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How security teams can be UX innovators

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By Gregg Ostrowski, Executive CTO, Cisco AppDynamics

To provide value to a business and its customers, applications have to offer a great user experience. If an application’s performance is disappointing, or if a customer doesn’t trust that their data is being handled securely. Consumers have no tolerance for poor digital services, and will just delete the app and move on. From a recent study, The App Attention Index, 72% of respondents believe it’s the responsibility of the brand to ensure that the digital service or application works perfectly.

In the modern digital landscape, where software relies increasingly on cloud-based and distributed services, the security perimeter has expanded dramatically, meaning the need to provide a safe and trustworthy environment for users is more important than ever, but this can’t be at the expense of making security requirements so punitive that they drive users away.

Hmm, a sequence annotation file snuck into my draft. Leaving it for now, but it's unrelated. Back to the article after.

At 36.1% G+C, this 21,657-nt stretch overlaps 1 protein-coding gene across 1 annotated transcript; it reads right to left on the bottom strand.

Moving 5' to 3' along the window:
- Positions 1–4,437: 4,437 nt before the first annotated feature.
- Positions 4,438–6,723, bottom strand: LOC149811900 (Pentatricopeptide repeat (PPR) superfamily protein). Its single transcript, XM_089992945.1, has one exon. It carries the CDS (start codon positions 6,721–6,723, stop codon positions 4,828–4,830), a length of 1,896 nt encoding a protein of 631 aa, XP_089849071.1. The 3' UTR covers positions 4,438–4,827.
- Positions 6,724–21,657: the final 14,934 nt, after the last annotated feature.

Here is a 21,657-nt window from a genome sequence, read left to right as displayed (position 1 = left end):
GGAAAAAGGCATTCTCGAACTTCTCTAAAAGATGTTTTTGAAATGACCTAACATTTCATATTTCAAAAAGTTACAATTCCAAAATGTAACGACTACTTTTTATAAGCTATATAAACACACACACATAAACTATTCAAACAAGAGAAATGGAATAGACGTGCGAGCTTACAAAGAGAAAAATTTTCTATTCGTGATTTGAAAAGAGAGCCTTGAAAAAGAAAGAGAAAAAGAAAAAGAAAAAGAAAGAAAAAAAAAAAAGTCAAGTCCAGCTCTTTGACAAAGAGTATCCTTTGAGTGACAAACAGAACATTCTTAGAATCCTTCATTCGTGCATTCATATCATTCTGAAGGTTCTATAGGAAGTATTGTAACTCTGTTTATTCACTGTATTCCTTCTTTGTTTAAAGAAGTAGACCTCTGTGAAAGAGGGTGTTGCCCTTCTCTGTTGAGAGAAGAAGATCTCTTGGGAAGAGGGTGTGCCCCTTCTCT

Security at the heart of the software lifecycle
Technologists understand that an opportunity exists for improving application security by making it a fundamental part of the development cycle, rather than an afterthought. Traditional UX and security teams can no longer afford to work autonomously but rather must band together to take a holistic view of the entire IT stack in order to address heightened application performance demand. Other significant findings from the Agents of Transformation 2021: the rise of full-stack observability report found that 96% of IT professionals recognize the negative consequences of not using systems that provide insights into the full IT estate, incorporating performance as well as security.

Instead of only focusing on security, the security teams need to also contribute to innovation, where they can introduce the latest advancements which can enhance both the user experience all while ensuring security. It seems counter-intuitive based on previous silo’d based IT organizations to suggest that robust security and positive user experience go hand in hand. From a user’s perspective, the less intrusive the security requirements of an app, the more pleasant their experience. For example, if they receive frequent reminders to enter or update passwords, they’ll get irritated and frustrated. So, technologists have the difficult task of finding a balance, which is much harder to achieve if security is not a key consideration from the outset of the development process.